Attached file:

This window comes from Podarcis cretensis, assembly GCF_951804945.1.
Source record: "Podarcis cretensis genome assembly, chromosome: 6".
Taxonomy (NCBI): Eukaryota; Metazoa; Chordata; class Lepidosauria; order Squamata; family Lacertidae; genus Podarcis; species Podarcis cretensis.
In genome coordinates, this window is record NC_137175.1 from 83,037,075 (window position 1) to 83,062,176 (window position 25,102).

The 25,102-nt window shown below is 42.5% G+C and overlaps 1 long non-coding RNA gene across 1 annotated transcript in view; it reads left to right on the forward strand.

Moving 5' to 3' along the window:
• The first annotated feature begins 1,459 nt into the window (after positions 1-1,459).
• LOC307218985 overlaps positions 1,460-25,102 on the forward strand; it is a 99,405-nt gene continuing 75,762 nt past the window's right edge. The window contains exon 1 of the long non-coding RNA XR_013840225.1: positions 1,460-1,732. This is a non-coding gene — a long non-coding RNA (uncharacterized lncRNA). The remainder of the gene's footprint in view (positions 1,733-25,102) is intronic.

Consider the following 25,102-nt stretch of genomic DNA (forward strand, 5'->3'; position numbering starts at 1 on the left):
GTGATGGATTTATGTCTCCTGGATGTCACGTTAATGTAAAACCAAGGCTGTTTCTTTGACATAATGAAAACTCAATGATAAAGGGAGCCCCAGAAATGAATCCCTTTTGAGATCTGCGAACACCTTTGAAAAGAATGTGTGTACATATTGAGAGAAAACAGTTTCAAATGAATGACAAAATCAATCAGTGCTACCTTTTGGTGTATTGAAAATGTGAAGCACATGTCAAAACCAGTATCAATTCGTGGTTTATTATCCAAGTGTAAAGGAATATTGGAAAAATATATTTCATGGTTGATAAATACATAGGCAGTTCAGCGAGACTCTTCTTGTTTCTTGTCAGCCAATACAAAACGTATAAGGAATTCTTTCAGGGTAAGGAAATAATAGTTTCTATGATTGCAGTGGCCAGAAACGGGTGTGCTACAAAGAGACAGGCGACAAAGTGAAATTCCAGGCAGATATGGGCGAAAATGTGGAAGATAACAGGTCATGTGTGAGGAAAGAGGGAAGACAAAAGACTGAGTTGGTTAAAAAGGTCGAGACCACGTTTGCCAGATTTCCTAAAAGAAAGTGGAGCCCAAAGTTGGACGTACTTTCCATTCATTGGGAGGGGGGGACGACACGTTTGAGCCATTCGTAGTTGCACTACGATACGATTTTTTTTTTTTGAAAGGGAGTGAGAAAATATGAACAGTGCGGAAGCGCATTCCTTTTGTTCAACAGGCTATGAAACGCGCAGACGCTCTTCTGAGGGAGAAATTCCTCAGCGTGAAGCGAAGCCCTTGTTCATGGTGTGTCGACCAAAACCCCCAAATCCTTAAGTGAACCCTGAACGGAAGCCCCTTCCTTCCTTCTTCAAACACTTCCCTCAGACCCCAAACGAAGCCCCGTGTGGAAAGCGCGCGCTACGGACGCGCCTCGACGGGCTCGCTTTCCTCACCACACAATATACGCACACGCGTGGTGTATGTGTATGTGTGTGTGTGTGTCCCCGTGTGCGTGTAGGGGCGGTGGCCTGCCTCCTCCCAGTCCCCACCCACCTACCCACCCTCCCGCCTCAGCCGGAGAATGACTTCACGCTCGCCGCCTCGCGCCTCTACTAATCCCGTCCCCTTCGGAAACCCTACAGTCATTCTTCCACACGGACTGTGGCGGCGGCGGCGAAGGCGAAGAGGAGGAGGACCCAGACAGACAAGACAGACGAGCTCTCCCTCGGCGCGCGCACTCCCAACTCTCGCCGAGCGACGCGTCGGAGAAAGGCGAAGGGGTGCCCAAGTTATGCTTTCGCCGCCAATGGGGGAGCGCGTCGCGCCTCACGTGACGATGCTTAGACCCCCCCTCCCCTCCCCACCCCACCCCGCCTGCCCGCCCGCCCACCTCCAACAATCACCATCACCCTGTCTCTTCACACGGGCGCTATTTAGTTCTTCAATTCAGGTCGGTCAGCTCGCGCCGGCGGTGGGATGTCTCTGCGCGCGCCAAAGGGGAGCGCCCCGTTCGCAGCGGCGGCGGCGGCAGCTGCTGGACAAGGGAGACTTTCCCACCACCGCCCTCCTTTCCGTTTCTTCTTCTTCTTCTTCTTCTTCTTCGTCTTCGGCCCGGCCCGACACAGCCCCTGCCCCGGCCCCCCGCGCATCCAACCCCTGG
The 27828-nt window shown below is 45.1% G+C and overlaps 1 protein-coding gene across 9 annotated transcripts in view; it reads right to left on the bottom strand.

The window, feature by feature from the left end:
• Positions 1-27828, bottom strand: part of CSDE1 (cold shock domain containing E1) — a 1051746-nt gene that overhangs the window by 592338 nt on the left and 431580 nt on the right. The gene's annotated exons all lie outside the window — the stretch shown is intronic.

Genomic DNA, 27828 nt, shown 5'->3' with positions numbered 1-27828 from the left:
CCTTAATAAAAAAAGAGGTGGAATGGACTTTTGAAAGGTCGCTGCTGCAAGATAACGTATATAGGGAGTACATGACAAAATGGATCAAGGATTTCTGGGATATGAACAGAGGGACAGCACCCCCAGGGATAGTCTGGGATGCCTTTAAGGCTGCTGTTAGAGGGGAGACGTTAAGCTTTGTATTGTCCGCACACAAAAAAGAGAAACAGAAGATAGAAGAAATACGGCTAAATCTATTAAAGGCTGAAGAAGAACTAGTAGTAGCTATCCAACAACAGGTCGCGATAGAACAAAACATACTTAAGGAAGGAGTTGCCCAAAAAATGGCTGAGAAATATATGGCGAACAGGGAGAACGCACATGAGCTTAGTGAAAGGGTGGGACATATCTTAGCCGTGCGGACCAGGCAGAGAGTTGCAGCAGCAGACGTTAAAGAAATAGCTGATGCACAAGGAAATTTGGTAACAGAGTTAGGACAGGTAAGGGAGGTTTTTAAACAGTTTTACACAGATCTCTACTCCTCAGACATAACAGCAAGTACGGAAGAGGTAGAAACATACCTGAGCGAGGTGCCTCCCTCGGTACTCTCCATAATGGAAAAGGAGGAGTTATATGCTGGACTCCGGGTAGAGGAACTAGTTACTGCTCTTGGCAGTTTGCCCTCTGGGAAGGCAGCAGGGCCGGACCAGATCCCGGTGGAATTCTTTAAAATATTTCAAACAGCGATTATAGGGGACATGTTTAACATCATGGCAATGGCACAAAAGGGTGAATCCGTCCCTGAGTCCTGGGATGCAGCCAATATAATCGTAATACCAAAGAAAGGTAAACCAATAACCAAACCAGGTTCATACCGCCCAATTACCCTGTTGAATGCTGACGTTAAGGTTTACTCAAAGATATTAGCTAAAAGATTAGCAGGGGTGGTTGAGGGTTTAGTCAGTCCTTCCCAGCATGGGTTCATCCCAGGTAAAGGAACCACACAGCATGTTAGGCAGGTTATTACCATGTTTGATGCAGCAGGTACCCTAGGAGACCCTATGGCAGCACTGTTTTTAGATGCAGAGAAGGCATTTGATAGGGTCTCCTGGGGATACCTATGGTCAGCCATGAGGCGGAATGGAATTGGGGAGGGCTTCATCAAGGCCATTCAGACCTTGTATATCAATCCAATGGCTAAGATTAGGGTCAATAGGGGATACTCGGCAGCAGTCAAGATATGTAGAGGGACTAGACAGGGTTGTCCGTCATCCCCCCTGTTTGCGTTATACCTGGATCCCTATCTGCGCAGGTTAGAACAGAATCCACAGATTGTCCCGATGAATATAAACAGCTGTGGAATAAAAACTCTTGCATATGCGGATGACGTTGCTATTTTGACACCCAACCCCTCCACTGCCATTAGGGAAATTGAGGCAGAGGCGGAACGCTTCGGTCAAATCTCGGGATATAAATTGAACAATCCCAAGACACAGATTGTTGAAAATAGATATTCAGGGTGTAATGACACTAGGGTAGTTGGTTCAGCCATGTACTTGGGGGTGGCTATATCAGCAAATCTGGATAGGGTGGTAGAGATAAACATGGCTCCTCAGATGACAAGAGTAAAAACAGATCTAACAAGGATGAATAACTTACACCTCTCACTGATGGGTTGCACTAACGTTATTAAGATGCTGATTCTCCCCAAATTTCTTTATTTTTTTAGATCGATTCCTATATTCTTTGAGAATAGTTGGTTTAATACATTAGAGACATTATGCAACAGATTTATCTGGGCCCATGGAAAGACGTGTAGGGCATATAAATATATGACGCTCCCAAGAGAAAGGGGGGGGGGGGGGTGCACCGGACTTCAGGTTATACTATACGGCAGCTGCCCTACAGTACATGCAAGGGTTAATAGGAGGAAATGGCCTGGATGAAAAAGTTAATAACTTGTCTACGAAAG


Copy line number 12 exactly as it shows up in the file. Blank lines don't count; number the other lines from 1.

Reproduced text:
The window, feature by feature from the left end: